Team Audit | Player Cards | Depth Chart
Signed RHP Edinson Volquez to a two-year, $22 million contract. [11/28]
The Marlins could not afford to sign just any starting pitcher this winter. They needed to replace Jose Fernandez, from a logistical perspective, but they had no hope of replacing his talent, and less than no hope of replacing all that he meant to the organization and the community. Still, they had to do their best, because Fernandez’s presence had led the club to function in such a way as to remain pointed toward competing for a playoff spot within the next two seasons. (Fernandez would have been a free agent after the 2018 campaign.)
This team needs to win, perhaps now more than ever, and it needs someone not only capable of providing reliable, quality innings that nudge them toward the playoffs, but able to bear the emotional weight of the role into which they’re knowingly stepping. In those regards, Volquez is a solid choice. He’s delivered at least 30 starts in five straight seasons. He’s a guy with a big personality and a big heart. He pitched one World Series game just before finding out about the death of his father, and one just after returning from his father’s funeral.
Volquez is, dispositionally, better prepared for the impossible thing he has to do now than almost any other pitcher in baseball, and certainly better than any other pitcher available this winter. Unfortunately, there are ample signs in which Volquez isn’t going to deliver the sheer value the Marlins need to get from him, if they hope to take the next step toward really winning something in 2017.
In 2015, he threw 200 regular-season innings for the Royals (already a career-high) and then emptied his tank in a memorable five-start postseason. He wasn’t dominant, even during that month, but he ratcheted up his sinker into the high 90s with some consistency, boldly worked up in the zone, and led the Royals to wins in three of those games—including both World Series starts. That workload appeared to catch up to him in 2016, though.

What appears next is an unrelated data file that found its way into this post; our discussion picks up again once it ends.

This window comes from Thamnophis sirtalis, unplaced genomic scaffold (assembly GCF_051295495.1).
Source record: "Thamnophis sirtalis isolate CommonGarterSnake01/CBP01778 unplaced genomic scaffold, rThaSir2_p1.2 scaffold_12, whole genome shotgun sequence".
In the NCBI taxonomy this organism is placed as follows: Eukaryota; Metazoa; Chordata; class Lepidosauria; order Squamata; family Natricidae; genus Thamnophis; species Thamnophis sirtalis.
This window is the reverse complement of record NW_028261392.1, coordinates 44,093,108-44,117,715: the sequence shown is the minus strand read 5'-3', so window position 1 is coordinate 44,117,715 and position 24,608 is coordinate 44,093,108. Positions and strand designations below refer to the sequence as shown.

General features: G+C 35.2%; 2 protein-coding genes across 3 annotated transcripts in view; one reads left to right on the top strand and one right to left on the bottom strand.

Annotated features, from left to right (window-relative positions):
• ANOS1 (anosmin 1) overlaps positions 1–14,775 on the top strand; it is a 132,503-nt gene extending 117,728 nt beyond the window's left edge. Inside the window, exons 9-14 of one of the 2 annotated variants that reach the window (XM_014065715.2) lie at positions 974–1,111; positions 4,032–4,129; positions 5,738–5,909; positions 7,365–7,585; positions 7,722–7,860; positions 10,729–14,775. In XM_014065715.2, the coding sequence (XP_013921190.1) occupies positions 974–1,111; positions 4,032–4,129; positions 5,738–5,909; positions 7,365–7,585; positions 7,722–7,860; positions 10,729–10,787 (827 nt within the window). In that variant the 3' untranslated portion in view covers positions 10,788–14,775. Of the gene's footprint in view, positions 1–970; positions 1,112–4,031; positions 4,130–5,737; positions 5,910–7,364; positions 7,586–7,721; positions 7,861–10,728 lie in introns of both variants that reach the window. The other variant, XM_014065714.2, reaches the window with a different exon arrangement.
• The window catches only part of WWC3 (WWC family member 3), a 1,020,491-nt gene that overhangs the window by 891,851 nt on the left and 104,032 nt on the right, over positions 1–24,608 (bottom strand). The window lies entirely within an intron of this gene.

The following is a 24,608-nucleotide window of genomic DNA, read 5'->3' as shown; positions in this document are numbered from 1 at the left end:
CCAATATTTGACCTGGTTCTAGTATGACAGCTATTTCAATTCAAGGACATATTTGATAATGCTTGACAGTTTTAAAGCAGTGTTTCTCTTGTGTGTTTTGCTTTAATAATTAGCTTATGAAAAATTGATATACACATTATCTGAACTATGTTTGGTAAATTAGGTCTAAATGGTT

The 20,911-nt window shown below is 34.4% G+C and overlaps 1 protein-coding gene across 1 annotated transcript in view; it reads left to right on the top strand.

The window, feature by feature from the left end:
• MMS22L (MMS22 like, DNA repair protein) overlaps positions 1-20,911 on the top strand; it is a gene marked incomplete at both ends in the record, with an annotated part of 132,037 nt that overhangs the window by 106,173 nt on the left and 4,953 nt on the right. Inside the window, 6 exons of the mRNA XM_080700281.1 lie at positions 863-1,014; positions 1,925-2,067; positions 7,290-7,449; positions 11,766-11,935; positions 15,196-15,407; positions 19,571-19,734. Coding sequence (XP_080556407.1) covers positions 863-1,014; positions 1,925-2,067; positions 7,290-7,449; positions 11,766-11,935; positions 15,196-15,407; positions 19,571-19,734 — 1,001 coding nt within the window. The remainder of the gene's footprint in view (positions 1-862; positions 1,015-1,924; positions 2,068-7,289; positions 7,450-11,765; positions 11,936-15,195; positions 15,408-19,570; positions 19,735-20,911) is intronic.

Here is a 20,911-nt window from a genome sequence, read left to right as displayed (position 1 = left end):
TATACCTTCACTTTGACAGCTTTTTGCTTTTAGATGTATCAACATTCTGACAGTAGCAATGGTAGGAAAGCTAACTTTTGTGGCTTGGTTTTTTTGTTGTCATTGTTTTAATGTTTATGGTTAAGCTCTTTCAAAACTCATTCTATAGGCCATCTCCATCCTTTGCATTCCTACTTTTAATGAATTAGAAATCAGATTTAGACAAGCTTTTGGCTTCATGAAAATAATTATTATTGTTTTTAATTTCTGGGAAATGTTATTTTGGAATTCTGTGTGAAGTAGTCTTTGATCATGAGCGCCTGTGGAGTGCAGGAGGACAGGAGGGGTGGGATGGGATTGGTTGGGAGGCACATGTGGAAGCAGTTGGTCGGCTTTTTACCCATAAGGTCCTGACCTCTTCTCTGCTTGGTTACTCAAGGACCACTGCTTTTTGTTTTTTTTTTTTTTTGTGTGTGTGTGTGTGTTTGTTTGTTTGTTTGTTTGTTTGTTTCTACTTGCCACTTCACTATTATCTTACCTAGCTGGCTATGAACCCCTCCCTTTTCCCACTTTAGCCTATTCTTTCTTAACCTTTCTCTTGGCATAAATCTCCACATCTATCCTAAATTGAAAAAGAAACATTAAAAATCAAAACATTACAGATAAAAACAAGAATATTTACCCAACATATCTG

His sinker lost nearly two full miles per hour, on average, over the final two-and-a-half months of last season. At the same time, both that sinker and his changeup notably lost some of their fade to the arm side. That all led to an untenably low number of swings and misses for a pitcher who has always relied on missing bats and on generating weak contact to protect him against the full potential effect of his shaky command (and high walk rates).
After the All-Star break last season, Volquez’s ERA was 6.12. His strikeout rate fell and his walk rate rose, but the truly telling thing—the thing that signals that he wasn’t himself at all—was that he began giving up a lot of power. Batters had a .119 ISO against Volquez during the first half of 2016, right in line with his previous two seasons (.124 and .121 in 2014 and 2015, respectively). After the All-Star break, they had a .199 ISO against him.
When he’s right–when he tells you he’s feeling “sexy”–Volquez is a power arm in the old mold: a lot of walks, but plenty of strikeouts, and very, very little hard contact. His power sinker misses barrels even when it doesn’t miss the bat altogether. His changeup gets bad swings even from right-handed hitters. Alas, Volquez was plainly not right for the home stretch of 2016. The Marlins may believe, for some unknowable medical reason or simply because they have better information than we do, that Volquez is likely to bounce back from that rapid and scary decline over the next two seasons.
He was spared any postseason work this year, after all, and couldn’t even stick around long enough to rack up any substantial pitch counts for most of the second half. If his flattened stuff is leavened by a full winter of rest and the passage of time (pushing that taxing 2015 further and further into the rearview), Volquez could rediscover his sexy side and more than earn this deal. Actuarially, the odds of that (for a pitcher who turned 33 in July) aren’t good. Still, it’s a risk the Marlins had to take on someone, and Volquez is the kind of person on whom I would want to take it.
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